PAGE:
Against the dark wall a figure appears slowly, a fairy boy of eleven, a changeling, kidnapped, dressed in an Eton suit with glass shoes and a little bronze helmet, holding a book in his hand. He reads from right to left inaudibly, smiling, kissing the page….
Gazes unseeing into Bloom’s eyes and goes on reading, kissing, smiling. He has a delicate mauve face. On his suit he has diamond and ruby buttons. In his free left hand he holds a slim ivory cane with a violet bowknot. A white lambkin peeps out of his waistcoat pocket.
Joyce’s favorite chapter is “Ithaca,” the “ugly duckling” of the novel. Rather repulsive when first read, “Ithaca” undergoes a curious metamorphosis with repeated readings (as does the “Cyclops” chapter, another masterpiece); a kind of hidden spirit springs to life and one begins to hear, beyond the prose surface, a truly engaging, mesmerizing voice. The narrator of “Ithaca” is ingenious: not to be confused with the moronic narrator of “Eumaeus.” Despite the late hour and the fatigue of Bloom and Stephen, the narrator is fully in control of the situation, a dazzling virtuoso, almost too prodigious. Joyce said of “Ithaca” that in this chapter “All events are to be resolved into their cosmic, physical, psychical equivalents…. Bloom and Stephen become heavenly bodies, wanderers like the stars at which they gaze,” and though these are profound and beautiful words, they refer mainly to the first part of the chapter and do not indicate the depth of the narrator’s involvement with Bloom as adorer of his wife. (“He kissed the plump mellow yellow smellow melons of her rump, on each plump melonous hemisphere, in their mellow yellow furrow, with obscure prolonged provocative melonsmelonous osculation.”)
“Ithaca” lent itself to continual expansion since its structure that of a mock-catechismal question-and-answer—does not depend upon ordinary narrative movement. Movement as such is in the background, shadowy and flitting and quite unsurprising (Bloom makes Stephen hot chocolate; they sit together in Bloom’s kitchen and talk; Stephen leaves); the subject of the chapter is really its technique, the narrator’s skill at extracting from his heroes’ particularity a sense of the general, the universal, the cosmic, that is both dwarfing and enlarging. The question-and-answer structure is by its very nature comic. In catechism books the humor is possibly unintentional: “Who made the world?” “God made the world.” etc. (The young communicant memorizes questions and answers both; he comes to see that there are no questions without immediate, perfunctory answers, and of course there are no answers without proper questions.) Read as a brilliant parody of the naturalistic inclination in Joyce and others, “Ithaca” can also be read as a sympathetic commentary on Bloom’s inner life, for it has been Bloom’s strategy throughout the day to offer up his painful situation as representative of the human condition. In this he is, surely, a bit of an artist (as he is, also, in remembering inaccurately the effectiveness of his challenge to the anti-Semite in Barney Kiernan’s): he takes on the role of Athena herself in altering his appearance for the better and thus disguising his own possibly tragic dilemma. He is, after all, a man whose father has committed suicide and whose only son has died, and he has been exiled from his immensely attractive—and “fertilisable”—wife for ten years, five months, and eighteen days. Even “mental intercourse” has failed him with Molly for the past nine months. But the narrator accommodates Bloom’s stratagem by relating his situation to the general, the “objective,” and in so doing underscores the absurdity of the process. The suicide note To my Dear Son Leopold is nearly smothered by an accumulation of miscellaneous junk—old postcards, old tickets, a recipe for the “renovation of old tan boots,” a prospectus of the Wonderworker, the world’s greatest remedy for rectal complaints. Bloom can also take heart that things are not worse than they are, for the narrator is quick to supply him with numerous unfortunate possibilities—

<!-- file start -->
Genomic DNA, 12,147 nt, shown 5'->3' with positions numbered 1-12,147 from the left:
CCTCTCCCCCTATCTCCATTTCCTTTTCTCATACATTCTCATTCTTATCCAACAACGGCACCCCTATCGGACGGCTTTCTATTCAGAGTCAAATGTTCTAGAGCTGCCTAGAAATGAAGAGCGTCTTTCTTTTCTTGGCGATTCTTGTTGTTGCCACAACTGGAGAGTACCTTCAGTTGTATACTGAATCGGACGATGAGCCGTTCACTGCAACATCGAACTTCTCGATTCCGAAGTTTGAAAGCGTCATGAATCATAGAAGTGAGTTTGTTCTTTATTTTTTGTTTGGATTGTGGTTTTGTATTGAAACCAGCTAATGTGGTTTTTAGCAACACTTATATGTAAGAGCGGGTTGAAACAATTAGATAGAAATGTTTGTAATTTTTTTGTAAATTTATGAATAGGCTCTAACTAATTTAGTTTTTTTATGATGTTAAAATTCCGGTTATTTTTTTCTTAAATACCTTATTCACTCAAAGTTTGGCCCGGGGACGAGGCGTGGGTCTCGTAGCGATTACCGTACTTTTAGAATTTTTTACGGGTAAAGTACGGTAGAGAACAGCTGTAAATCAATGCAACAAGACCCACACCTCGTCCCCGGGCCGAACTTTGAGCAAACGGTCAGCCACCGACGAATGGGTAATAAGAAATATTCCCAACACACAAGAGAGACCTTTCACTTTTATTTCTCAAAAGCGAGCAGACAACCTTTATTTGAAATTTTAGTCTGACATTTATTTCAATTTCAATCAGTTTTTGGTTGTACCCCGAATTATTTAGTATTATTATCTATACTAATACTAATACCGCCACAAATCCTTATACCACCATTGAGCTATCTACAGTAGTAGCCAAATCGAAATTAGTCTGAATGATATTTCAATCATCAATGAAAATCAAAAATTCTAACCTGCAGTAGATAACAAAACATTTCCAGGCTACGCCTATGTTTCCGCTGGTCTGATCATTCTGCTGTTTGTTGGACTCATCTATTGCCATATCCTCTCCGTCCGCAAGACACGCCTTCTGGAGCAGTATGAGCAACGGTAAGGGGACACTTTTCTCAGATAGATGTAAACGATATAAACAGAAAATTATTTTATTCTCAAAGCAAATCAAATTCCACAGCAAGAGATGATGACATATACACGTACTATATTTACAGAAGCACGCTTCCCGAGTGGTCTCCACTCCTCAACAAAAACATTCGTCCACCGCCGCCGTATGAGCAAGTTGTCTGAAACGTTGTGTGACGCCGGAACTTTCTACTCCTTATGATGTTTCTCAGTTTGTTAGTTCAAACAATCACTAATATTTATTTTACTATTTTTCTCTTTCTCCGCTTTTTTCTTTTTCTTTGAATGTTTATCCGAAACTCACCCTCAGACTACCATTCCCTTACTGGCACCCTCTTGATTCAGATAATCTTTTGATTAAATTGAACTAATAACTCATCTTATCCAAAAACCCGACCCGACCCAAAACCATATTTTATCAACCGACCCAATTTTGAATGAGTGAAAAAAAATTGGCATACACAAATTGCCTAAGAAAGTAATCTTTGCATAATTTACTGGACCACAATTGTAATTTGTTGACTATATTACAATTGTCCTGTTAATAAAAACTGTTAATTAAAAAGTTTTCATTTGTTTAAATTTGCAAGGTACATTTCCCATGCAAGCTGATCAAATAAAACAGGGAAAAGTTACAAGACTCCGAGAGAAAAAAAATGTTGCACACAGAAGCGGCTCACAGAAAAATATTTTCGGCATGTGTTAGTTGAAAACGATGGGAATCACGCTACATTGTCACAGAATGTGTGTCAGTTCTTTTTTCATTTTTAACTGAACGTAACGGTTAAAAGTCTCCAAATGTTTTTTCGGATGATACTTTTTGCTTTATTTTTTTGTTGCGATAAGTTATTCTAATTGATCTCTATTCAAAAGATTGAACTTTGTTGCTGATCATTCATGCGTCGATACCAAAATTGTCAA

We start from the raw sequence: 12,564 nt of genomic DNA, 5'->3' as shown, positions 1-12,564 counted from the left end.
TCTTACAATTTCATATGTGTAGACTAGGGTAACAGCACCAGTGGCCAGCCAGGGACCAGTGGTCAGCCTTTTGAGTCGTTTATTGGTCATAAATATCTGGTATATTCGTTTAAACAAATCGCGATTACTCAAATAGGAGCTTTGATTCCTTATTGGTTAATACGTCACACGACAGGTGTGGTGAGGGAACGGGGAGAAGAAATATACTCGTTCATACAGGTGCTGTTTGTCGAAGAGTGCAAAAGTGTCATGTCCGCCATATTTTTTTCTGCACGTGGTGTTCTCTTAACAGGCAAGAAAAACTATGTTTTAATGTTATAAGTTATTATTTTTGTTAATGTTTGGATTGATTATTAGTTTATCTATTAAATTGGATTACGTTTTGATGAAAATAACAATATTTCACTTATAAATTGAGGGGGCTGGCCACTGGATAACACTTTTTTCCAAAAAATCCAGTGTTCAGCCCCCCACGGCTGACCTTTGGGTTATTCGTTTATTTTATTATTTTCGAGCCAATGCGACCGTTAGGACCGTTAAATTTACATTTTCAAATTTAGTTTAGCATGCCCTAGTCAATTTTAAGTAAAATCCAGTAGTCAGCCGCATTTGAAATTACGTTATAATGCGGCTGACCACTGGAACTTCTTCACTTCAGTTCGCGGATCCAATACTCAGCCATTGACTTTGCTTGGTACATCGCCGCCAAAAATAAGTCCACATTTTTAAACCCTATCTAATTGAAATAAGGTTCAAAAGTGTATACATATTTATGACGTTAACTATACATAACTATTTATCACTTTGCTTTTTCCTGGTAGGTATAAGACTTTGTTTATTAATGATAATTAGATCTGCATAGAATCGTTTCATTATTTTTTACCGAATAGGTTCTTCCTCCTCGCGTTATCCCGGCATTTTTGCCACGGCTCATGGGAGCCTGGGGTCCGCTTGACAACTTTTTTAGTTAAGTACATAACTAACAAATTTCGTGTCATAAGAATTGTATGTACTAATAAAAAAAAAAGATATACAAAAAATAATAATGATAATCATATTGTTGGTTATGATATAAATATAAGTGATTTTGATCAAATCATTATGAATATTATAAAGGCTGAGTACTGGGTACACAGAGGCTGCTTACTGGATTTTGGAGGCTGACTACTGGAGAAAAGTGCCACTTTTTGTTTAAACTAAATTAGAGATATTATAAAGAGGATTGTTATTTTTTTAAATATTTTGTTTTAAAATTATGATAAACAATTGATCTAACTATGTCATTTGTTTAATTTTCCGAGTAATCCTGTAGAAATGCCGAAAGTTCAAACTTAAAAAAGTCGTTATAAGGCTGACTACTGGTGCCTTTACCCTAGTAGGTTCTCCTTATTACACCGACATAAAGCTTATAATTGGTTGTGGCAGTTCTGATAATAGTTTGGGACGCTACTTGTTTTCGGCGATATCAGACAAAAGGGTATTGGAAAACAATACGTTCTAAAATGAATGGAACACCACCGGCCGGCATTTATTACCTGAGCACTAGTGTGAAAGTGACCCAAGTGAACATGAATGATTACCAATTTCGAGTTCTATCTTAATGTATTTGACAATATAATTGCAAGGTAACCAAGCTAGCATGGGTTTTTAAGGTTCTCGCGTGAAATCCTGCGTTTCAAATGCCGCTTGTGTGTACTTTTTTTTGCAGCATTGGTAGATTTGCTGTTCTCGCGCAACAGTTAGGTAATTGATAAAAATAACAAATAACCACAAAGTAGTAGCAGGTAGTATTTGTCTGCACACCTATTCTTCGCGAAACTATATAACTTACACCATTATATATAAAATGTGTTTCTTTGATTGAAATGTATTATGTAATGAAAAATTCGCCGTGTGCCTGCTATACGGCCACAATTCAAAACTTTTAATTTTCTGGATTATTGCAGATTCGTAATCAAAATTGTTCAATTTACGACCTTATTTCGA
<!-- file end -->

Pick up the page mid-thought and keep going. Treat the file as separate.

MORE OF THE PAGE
Reduce Bloom by cross multiplication of reverses of fortune, from which these supports [i.e., certain of his financial arrangements] protected him, and by elimination of all positive values to a negligible negative irrational unreal quantity.
Successively, in descending helotic order: Poverty: that of the outdoor hawker of imitation jewellery, the dun for the recovery of bad and doubtful debts, the poor rate and deputy cess collector. Mendicancy: that of the fraudulent bankrupt with negligible assets paying 1s. 4d. in the £, sandwichman, distributor of throwaways, nocturnal vagrant, insinuating sycophant, maimed sailor, blind stripling, superannuated bailiff’s man, marfeast, lickplate, spoilsport, pickthank, eccentric public laughingstock seated on bench of public park under discarded perforated umbrella. Destitution: the inmate of Old Mans House (Royal Hospital), Kilmainham, the inmate of Simpson’s Hospital for reduced but respectable men permanently disabled by gout or want of sight. Nadir of misery: the aged impotent disfranchised ratesupported moribund lunatic pauper.
(So brilliant is the narrator-technique of “Ithaca” that one can understand Faulkner’s having appropriated it, in part, and with his own necessary alterations, as one of the “voices” of Yoknapatawpha that has come to sound most Faulknerian.)